Developing Business Logic
Input Validation
This lesson is part of the Developing OutSystems Web Applications course.

Hello and welcome to the lesson on Input Validation in the OutSystems platform.
Now applications should try to limit the mistakes that the users make but as much
as you can try to do this automatically they will happen. For example, input
fields may have different data types that you want to enforce, you might
require different values depending on what the user inputs on a different
input or even have specific verifications in face of the context. To
help implement these, the platform provides you mechanics to do input
validation. Now, out-of-the-box, the platform provides you two standard
validation mechanics. One of them is the mandatory. On the top right hand corner
of your slide you have an input for the book title which is set as mandatory.
This means that upon submitting if the user does not provide the value you
will have a validation error. The second standard validation is the data type. So,
on the other screen shots you can see that PublicationDate is a date and the
input associated with it will make sure that the user types in a date as it
submits. It's important to note that these validations only happen when the
method of interaction is submit. On the navigation, there is no validation. Now
there are three different settings that the validation property of a button or a
link can take. If you select client and server, the built-in validations that we
mentioned are performed on the client-side. Assuming everything is okay
the values are submitted to the server, where you'll be able, on the screen
action, to perform any custom validations. If you select the server validation, then
inputs are submitted to the server, regardless of them being mandatory and
not filled in or of the wrong data type. It is up to you to make all of these
enforcements on the screen action.
Finally, there's the option of none, whereby the inputs are submitted and
there is no verification even on server side for the mandatories and
the data types. Now once execution reaches the screen action you will notice if you
look into the scope of the screen action that every single input has got two
properties: one which is Valid, which is a boolean property and another one which
is ValidationMessage which is a text property. If you selected server
validation mode, you will notice that for every mandatory that hasn't been filled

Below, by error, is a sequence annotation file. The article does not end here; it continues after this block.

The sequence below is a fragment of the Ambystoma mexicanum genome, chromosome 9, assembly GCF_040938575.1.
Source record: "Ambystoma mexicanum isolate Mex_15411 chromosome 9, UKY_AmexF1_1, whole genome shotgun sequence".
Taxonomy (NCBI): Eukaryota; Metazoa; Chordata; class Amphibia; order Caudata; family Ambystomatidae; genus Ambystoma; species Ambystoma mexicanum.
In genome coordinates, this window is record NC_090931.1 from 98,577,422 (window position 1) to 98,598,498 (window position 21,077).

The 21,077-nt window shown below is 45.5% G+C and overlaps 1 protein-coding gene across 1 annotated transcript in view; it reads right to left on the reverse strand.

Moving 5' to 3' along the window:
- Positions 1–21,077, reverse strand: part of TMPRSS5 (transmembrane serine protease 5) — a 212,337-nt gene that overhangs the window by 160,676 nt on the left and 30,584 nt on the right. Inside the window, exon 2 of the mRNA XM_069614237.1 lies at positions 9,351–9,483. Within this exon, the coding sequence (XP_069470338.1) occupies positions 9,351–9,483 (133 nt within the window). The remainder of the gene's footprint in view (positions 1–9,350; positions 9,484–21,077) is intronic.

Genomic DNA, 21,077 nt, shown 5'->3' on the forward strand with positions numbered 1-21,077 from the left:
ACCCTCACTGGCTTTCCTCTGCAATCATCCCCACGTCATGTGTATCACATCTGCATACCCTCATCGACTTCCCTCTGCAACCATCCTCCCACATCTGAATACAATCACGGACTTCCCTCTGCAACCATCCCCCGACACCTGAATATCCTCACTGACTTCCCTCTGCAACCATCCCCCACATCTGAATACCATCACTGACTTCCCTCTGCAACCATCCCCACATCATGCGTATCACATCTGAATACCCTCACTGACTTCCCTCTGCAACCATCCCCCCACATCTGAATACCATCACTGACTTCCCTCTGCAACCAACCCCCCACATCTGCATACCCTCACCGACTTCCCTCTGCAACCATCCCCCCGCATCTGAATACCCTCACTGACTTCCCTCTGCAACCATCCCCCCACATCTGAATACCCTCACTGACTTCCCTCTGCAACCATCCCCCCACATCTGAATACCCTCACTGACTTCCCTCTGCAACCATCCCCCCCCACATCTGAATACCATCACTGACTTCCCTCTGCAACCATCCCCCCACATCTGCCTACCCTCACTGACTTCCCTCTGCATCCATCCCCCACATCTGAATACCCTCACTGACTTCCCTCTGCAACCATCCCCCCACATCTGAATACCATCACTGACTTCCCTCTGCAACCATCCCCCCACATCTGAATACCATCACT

in or for every input where the user didn't type in the correct data type, these
two properties will be set accordingly. It is important to note that an invalid
input will bubble up the invalid state to the form where it's contained. So for
example, if Book_Edition is made invalid, then the BookForm will be invalid. The
two built-in validations are very, very handy but what if we want to write
custom validations that follow the business logic? For custom server
validations, it's just a matter of writing explicit condition checks and
assignments to the valid runtime properties in case of a validation
failure. So for the Valid property you set it to false and as for the
ValidationMessage property you set it to the text to be displayed to the user
informing him of the error and how he can fix it. So in the screenshot on the
right hand side, if you look at the second if statement,
we're checking if the addition number is greater than 0 and assuming that it's
not greater than 0 we go into the assign whereby we're setting the Valid
of the Book_Edition input to false and the ValidationMessage of the same Book_Edition
to "Edition must be a positive number." And just to clarify, these
validation properties exist for the Input and Input Password widgets, the
Checkbox, the Combobox and the Listbox. But how do these messages, how this
validation message, gets displayed
to the user? When, at any time, we're re-rendering the screen, the valid
property is checked. If the value is true, then the screen knows that input is
correct and it displays the regular widget. We have the first three inputs on
the screen shot with no validation problems. However if the valid is set to
False, then the screen displays the regular widget but applies a specific
styling and displays the validation message as soon as the focus is moved to
the input. On our screen shot we can see the fact that it has on the Edition_Number
input our validation message having been set to "Edition must be a
positive number." And basically that's all there is to input validation. To recap,
you have out-of-the-box two types of validations, the mandatory enforcement
and the data type verification. Plus you can write your own validations using
simple if checks and assign statements. At the end of your sequence of if and
assign statements, just check the form valid, because that will unify if
everything inside it is valid.
That's basically it. See you guys in the next lesson.